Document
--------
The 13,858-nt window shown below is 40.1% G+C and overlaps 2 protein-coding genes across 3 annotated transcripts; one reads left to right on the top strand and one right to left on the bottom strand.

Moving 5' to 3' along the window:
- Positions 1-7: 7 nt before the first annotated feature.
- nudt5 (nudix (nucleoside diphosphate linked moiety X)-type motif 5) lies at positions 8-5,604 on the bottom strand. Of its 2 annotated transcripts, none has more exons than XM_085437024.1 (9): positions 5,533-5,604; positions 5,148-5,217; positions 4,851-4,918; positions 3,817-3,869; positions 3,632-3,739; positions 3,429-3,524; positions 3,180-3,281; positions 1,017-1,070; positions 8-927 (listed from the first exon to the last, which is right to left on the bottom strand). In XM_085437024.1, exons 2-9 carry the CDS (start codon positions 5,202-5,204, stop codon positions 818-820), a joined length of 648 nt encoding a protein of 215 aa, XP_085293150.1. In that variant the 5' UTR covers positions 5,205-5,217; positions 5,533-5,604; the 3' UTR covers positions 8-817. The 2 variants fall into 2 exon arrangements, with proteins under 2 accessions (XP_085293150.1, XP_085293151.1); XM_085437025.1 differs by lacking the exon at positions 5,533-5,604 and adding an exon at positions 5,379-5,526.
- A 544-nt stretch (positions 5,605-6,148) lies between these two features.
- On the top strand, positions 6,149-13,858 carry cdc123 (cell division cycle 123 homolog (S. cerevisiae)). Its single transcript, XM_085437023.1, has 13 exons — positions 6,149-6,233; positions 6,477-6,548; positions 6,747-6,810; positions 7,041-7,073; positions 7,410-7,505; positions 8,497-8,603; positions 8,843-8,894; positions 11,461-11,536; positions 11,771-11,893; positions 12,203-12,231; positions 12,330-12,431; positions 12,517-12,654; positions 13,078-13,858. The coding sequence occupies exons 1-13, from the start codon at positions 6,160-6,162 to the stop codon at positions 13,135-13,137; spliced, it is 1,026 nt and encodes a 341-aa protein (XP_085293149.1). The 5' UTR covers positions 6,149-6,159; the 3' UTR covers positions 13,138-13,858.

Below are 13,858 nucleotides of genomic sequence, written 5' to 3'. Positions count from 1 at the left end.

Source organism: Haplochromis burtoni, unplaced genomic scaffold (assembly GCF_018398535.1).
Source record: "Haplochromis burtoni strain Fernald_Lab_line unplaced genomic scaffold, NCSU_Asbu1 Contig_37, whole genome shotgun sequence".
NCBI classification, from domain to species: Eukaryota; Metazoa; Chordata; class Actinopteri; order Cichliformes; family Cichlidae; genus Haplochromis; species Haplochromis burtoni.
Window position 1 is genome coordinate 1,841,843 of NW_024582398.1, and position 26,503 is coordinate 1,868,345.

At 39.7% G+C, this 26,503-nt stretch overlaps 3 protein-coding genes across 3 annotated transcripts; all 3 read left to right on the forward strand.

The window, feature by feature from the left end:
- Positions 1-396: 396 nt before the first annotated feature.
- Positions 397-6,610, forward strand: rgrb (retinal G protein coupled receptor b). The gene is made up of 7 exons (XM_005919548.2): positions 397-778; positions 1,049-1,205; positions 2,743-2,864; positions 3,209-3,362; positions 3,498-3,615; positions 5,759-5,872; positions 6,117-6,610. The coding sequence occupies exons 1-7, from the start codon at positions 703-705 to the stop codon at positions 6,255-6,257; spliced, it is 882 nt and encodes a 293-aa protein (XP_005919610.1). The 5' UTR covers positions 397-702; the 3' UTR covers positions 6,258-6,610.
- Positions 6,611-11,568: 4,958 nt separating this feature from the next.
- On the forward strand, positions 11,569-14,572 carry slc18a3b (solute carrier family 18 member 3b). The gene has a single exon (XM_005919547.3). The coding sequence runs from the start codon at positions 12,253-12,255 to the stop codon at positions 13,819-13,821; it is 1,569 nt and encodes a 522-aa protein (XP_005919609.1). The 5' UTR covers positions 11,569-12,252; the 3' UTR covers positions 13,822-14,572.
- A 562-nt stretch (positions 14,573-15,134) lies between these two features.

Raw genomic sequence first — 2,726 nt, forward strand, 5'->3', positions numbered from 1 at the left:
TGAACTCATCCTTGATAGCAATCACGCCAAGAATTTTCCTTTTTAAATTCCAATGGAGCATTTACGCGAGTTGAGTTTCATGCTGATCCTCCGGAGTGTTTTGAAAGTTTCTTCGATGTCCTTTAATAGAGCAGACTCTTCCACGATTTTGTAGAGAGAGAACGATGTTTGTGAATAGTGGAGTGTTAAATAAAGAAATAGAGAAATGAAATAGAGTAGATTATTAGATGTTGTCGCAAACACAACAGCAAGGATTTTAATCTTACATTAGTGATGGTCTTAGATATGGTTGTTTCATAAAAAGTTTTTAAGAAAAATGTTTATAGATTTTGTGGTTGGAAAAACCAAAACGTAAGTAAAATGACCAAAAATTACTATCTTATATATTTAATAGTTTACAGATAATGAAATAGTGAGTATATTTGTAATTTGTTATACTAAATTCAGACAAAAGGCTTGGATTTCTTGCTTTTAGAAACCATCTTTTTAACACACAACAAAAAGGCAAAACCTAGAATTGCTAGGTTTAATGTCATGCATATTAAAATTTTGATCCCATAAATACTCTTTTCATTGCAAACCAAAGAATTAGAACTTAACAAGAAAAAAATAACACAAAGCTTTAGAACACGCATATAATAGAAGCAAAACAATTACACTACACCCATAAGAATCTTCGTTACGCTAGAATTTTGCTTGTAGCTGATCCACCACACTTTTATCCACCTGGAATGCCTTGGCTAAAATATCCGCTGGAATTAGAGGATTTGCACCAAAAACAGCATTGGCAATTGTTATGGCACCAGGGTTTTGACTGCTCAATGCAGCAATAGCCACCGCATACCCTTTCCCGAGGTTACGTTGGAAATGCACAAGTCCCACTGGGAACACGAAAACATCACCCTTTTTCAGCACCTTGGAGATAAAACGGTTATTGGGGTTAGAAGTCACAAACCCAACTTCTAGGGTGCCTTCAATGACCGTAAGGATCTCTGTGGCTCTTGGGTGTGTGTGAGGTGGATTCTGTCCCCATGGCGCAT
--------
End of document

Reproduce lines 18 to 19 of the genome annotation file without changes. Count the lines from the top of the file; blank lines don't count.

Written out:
- A 562-nt stretch (positions 14,573-15,134) lies between these two features.

Raw genomic sequence first — 2,726 nt, forward strand, 5'->3', positions numbered from 1 at the left: